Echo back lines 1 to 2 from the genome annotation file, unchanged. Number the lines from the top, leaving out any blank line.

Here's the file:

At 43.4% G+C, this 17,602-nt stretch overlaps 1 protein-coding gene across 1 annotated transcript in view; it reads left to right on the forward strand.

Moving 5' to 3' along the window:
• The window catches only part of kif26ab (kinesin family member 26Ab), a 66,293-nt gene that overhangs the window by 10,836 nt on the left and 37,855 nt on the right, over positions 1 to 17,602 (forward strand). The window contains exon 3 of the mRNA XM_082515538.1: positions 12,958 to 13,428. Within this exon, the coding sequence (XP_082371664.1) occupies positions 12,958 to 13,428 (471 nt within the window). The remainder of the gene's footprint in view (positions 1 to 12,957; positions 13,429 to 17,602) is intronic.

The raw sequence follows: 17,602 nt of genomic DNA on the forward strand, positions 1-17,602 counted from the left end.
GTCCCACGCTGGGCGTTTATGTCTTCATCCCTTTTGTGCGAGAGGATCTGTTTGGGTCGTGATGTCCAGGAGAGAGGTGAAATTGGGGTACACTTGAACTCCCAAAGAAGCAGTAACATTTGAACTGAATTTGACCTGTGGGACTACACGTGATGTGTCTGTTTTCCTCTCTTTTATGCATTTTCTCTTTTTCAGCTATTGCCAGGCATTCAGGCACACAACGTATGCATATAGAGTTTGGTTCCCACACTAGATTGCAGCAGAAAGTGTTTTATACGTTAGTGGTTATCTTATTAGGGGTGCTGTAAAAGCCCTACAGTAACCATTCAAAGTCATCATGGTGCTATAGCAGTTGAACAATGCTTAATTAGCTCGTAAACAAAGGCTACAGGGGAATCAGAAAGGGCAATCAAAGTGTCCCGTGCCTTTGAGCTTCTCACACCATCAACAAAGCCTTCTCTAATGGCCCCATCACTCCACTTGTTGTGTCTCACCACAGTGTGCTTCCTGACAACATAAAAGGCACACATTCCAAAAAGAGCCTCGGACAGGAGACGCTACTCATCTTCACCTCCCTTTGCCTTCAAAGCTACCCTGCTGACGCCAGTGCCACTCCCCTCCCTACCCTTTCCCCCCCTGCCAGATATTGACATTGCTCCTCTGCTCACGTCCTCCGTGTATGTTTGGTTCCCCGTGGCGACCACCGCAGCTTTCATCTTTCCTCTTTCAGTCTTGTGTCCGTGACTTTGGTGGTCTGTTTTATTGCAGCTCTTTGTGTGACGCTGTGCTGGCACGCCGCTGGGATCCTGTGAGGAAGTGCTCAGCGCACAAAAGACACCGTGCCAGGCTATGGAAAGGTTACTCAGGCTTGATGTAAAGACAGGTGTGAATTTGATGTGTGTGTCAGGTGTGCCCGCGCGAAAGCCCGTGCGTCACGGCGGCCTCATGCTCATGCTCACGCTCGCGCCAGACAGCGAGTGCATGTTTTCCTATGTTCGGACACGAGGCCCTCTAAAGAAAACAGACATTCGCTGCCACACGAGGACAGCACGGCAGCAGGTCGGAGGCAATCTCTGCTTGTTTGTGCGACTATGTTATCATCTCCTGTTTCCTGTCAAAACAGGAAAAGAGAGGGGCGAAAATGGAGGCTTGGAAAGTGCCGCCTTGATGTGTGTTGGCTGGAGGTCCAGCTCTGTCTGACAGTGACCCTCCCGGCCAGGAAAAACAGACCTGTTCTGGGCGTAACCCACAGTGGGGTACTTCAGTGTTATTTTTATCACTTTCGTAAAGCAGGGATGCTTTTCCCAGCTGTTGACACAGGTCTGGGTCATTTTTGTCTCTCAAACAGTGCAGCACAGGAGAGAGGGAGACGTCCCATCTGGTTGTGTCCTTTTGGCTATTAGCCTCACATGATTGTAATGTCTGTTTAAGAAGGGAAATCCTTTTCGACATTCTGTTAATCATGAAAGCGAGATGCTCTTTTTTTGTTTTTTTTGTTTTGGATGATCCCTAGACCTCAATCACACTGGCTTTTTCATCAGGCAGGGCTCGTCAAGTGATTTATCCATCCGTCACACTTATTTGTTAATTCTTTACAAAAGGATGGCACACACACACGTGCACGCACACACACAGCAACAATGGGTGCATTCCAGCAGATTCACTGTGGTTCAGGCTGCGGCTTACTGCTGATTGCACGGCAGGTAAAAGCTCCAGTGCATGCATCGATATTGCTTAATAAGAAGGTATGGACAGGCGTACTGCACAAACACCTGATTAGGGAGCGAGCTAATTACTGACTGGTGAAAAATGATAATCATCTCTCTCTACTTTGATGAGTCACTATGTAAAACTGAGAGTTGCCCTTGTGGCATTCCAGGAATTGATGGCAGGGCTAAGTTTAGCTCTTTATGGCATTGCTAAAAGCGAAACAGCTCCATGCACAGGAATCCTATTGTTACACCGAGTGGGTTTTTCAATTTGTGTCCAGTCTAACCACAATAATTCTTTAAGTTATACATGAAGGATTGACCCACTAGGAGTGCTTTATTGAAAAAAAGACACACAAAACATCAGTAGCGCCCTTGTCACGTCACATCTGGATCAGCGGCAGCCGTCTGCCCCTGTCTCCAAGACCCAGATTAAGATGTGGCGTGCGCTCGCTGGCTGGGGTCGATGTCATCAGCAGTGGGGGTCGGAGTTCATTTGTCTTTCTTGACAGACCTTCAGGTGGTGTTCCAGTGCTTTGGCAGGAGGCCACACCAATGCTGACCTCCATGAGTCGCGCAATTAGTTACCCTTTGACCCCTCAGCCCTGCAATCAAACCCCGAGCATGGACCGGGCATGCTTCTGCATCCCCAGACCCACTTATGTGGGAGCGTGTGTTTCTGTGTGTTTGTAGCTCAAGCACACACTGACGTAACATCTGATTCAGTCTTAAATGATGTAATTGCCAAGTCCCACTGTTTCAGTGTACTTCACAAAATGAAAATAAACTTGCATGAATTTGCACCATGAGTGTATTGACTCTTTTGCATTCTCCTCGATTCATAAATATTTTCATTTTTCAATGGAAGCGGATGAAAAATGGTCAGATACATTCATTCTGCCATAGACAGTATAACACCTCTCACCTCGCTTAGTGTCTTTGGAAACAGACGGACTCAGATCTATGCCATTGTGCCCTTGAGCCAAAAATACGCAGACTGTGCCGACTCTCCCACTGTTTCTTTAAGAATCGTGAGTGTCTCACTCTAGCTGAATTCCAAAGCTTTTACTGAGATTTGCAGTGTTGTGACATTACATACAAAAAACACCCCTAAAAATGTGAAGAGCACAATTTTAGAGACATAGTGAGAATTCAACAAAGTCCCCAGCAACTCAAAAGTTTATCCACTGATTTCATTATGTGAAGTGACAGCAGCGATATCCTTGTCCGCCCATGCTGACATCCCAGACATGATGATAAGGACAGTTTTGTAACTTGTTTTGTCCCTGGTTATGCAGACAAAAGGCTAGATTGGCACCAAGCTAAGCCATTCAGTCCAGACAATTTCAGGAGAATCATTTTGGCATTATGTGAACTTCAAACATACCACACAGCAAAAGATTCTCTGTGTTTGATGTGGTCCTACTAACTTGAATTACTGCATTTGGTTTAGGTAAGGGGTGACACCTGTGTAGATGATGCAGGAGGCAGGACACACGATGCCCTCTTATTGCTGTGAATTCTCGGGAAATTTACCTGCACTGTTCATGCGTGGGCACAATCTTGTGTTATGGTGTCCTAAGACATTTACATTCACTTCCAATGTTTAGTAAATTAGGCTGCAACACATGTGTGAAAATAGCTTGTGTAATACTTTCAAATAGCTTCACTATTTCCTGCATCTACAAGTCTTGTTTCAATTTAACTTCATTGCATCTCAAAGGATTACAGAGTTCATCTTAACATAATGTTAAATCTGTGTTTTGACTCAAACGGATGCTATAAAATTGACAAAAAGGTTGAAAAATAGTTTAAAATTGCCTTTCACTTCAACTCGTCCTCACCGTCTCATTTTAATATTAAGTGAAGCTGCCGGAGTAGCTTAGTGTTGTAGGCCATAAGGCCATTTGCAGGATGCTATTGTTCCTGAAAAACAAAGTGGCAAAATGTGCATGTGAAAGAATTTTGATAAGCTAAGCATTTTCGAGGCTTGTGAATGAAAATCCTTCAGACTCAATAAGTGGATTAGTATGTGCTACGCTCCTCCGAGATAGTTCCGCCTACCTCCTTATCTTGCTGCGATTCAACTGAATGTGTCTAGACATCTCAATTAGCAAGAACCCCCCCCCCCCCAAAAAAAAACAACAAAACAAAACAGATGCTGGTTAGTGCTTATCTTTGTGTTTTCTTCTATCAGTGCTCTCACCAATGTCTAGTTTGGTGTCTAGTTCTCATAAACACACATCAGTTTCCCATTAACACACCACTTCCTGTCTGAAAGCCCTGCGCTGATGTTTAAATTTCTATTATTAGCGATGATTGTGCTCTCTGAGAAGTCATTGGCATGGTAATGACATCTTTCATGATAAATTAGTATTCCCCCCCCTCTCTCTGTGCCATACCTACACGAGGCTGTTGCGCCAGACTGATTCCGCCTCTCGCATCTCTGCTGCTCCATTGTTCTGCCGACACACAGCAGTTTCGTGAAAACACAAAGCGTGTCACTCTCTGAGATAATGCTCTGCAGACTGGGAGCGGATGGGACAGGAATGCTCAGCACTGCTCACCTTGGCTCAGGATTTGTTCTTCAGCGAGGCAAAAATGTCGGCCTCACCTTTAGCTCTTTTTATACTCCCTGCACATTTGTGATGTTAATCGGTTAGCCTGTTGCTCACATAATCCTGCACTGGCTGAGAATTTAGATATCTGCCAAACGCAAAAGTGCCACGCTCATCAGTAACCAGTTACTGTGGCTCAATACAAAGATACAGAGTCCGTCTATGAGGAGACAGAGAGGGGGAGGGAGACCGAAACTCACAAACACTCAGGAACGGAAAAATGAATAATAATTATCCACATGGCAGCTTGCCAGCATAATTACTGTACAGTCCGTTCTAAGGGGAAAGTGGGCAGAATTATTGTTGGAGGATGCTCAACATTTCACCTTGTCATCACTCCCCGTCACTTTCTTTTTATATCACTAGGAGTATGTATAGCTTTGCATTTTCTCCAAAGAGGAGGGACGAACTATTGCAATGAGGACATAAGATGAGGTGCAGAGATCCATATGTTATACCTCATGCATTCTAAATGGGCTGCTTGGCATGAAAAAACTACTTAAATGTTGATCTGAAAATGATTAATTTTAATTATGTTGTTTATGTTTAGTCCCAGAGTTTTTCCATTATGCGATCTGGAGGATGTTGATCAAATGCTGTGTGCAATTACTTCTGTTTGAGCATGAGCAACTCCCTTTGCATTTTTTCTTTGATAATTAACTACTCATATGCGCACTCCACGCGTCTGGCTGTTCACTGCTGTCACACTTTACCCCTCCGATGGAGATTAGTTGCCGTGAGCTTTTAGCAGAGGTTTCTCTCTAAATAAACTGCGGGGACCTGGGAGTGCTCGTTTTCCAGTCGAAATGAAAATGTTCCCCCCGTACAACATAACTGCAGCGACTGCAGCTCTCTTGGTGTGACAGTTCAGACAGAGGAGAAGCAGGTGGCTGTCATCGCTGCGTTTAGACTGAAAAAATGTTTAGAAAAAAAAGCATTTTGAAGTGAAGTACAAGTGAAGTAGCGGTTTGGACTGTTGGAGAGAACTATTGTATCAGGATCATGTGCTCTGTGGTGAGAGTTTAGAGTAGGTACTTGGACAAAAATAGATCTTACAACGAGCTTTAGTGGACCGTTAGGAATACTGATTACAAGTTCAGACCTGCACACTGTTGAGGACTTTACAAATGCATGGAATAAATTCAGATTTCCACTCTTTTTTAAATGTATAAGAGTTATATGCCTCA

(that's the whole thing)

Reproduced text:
At 43.4% G+C, this 17,602-nt stretch overlaps 1 protein-coding gene across 1 annotated transcript in view; it reads left to right on the forward strand.

Moving 5' to 3' along the window: